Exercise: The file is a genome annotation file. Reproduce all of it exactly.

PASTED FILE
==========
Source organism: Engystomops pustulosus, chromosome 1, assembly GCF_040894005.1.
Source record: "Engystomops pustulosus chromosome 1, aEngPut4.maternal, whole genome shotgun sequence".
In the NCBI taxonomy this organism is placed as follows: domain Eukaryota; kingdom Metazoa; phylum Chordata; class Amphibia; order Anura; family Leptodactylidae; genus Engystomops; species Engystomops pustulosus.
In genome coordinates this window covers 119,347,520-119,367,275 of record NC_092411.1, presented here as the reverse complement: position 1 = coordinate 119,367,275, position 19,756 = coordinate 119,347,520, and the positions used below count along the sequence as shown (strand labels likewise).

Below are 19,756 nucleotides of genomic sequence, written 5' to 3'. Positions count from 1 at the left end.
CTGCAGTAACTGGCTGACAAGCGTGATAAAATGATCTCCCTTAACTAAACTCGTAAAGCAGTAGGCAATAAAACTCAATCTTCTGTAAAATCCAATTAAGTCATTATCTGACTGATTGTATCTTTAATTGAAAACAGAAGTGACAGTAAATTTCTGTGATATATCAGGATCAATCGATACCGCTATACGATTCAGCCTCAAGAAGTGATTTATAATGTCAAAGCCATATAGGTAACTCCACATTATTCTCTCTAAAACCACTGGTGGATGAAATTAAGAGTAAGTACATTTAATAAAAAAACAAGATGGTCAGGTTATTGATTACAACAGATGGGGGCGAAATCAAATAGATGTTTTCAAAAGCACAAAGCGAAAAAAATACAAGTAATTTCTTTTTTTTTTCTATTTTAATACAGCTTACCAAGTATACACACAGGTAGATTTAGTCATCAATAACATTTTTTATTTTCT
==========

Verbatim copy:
Source organism: Engystomops pustulosus, chromosome 1, assembly GCF_040894005.1.
Source record: "Engystomops pustulosus chromosome 1, aEngPut4.maternal, whole genome shotgun sequence".
In the NCBI taxonomy this organism is placed as follows: domain Eukaryota; kingdom Metazoa; phylum Chordata; class Amphibia; order Anura; family Leptodactylidae; genus Engystomops; species Engystomops pustulosus.
In genome coordinates this window covers 119,347,520-119,367,275 of record NC_092411.1, presented here as the reverse complement: position 1 = coordinate 119,367,275, position 19,756 = coordinate 119,347,520, and the positions used below count along the sequence as shown (strand labels likewise).

Below are 19,756 nucleotides of genomic sequence, written 5' to 3'. Positions count from 1 at the left end.
CTGCAGTAACTGGCTGACAAGCGTGATAAAATGATCTCCCTTAACTAAACTCGTAAAGCAGTAGGCAATAAAACTCAATCTTCTGTAAAATCCAATTAAGTCATTATCTGACTGATTGTATCTTTAATTGAAAACAGAAGTGACAGTAAATTTCTGTGATATATCAGGATCAATCGATACCGCTATACGATTCAGCCTCAAGAAGTGATTTATAATGTCAAAGCCATATAGGTAACTCCACATTATTCTCTCTAAAACCACTGGTGGATGAAATTAAGAGTAAGTACATTTAATAAAAAAACAAGATGGTCAGGTTATTGATTACAACAGATGGGGGCGAAATCAAATAGATGTTTTCAAAAGCACAAAGCGAAAAAAATACAAGTAATTTCTTTTTTTTTTCTATTTTAATACAGCTTACCAAGTATACACACAGGTAGATTTAGTCATCAATAACATTTTTTATTTTCT